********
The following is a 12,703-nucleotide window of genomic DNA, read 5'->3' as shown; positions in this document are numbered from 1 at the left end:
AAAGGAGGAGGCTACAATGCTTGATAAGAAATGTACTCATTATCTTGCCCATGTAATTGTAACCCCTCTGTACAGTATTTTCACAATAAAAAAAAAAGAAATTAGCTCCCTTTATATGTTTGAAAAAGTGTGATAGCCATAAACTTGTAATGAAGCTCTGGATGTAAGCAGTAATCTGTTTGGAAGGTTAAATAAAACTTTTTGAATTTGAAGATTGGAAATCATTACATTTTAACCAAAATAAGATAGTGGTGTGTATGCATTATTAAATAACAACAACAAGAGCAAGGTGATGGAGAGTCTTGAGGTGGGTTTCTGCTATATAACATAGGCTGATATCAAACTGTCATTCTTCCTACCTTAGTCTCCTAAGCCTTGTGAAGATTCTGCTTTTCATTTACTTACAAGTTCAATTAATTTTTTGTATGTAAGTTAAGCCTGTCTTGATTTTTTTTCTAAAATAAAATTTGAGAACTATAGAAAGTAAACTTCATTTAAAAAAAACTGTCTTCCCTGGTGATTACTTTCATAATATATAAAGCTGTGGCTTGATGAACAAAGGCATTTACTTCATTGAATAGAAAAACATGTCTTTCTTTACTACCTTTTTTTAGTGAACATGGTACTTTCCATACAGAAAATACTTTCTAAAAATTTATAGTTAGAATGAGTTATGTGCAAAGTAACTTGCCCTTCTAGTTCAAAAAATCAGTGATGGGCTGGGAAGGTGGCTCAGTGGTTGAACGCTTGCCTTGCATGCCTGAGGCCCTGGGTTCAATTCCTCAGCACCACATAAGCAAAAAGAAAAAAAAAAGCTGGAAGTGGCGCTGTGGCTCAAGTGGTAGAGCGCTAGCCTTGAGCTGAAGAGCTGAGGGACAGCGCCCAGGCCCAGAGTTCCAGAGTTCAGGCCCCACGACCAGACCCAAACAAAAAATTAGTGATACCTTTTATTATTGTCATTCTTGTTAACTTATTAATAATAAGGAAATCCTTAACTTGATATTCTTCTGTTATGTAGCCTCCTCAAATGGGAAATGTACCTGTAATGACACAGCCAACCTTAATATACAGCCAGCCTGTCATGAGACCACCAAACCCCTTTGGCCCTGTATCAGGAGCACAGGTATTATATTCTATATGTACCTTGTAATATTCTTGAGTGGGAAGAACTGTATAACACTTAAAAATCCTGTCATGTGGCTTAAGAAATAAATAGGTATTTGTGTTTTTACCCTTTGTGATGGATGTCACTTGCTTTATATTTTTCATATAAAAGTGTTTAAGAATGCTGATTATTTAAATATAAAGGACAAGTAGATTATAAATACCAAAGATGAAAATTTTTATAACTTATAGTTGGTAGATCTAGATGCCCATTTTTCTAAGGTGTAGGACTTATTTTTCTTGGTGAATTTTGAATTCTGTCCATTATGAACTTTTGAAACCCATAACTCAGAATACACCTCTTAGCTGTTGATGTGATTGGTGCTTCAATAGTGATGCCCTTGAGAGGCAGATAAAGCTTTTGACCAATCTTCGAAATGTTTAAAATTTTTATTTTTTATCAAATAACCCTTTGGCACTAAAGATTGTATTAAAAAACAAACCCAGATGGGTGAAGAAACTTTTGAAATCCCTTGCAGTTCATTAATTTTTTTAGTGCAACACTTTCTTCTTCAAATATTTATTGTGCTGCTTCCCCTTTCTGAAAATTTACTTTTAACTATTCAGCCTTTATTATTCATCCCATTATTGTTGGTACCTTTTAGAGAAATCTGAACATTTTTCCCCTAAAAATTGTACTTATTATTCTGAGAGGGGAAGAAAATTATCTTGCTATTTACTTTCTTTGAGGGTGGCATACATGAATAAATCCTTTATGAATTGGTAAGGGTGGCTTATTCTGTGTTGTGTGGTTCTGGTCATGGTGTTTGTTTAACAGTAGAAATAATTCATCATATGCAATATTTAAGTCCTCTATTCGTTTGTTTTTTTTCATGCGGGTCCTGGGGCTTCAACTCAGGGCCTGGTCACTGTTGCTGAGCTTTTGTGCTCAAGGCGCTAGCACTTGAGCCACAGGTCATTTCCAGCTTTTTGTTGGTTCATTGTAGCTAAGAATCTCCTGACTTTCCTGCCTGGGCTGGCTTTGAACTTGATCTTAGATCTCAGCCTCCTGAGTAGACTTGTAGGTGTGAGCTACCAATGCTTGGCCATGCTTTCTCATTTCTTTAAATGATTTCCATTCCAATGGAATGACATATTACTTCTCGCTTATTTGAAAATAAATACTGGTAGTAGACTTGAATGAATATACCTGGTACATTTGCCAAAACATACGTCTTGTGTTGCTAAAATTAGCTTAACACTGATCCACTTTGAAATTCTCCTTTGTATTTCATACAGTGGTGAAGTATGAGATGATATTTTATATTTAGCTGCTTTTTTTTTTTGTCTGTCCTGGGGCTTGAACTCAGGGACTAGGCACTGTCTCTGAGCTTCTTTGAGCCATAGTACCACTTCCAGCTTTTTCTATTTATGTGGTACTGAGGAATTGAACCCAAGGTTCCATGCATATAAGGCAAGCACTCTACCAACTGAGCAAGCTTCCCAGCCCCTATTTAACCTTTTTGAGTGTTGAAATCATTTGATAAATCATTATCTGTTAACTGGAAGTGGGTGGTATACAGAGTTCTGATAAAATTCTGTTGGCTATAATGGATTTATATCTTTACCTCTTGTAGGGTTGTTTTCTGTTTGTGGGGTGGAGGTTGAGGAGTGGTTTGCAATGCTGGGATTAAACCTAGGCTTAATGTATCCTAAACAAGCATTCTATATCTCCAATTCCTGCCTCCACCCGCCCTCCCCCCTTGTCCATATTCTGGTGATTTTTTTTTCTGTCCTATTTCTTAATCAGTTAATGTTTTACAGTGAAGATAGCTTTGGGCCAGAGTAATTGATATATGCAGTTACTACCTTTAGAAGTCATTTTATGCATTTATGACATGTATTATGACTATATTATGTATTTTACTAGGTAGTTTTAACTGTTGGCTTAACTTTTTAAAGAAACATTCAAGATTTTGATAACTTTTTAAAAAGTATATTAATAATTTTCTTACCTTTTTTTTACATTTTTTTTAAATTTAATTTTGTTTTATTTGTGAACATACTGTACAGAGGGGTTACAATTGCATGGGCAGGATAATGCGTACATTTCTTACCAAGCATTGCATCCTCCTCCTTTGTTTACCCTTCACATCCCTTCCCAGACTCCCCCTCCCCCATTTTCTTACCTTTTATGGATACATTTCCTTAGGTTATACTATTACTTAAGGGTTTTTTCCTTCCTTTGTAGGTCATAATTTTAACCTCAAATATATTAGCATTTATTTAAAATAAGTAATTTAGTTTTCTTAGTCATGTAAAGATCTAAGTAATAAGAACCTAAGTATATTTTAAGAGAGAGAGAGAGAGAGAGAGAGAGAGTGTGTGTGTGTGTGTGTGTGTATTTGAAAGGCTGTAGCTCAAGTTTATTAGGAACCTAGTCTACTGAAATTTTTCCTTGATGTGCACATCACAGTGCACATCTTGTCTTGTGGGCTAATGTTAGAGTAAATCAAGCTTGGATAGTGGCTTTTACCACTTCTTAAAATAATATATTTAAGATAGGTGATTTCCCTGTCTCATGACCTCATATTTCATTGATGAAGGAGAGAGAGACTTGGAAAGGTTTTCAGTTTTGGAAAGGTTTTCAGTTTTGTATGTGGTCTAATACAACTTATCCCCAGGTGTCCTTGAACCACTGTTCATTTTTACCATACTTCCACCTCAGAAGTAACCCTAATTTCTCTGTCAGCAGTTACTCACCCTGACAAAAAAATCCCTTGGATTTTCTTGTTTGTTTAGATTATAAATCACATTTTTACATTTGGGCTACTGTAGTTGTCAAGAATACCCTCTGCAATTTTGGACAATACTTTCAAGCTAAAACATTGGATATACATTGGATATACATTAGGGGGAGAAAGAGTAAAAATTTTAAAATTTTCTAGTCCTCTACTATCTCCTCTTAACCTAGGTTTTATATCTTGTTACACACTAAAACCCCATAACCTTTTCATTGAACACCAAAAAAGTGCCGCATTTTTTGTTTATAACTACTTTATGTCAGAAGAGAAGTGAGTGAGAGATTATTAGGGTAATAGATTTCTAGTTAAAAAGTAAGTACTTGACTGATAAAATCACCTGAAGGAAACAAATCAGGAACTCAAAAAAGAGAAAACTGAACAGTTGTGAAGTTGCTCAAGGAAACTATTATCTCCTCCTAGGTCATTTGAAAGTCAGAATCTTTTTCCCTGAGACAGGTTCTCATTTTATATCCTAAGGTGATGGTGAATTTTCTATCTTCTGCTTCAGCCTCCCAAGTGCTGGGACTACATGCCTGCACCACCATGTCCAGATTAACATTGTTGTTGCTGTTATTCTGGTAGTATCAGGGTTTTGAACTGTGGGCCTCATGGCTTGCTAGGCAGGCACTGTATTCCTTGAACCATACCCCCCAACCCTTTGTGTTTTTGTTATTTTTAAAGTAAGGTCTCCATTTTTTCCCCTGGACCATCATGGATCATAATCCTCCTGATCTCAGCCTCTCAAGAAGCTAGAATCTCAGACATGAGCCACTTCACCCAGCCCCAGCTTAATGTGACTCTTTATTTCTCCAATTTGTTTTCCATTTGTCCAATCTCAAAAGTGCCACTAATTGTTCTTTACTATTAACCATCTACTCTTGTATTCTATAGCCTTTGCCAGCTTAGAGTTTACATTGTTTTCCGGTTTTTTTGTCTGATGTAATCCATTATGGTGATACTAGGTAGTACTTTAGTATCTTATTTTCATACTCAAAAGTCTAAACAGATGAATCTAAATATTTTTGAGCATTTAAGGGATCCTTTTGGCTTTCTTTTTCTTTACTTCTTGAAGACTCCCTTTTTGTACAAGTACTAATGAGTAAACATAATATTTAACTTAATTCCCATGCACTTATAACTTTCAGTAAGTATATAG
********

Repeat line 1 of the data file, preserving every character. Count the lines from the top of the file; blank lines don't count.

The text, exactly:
The following is a 12,703-nucleotide window of genomic DNA, read 5'->3' as shown; positions in this document are numbered from 1 at the left end: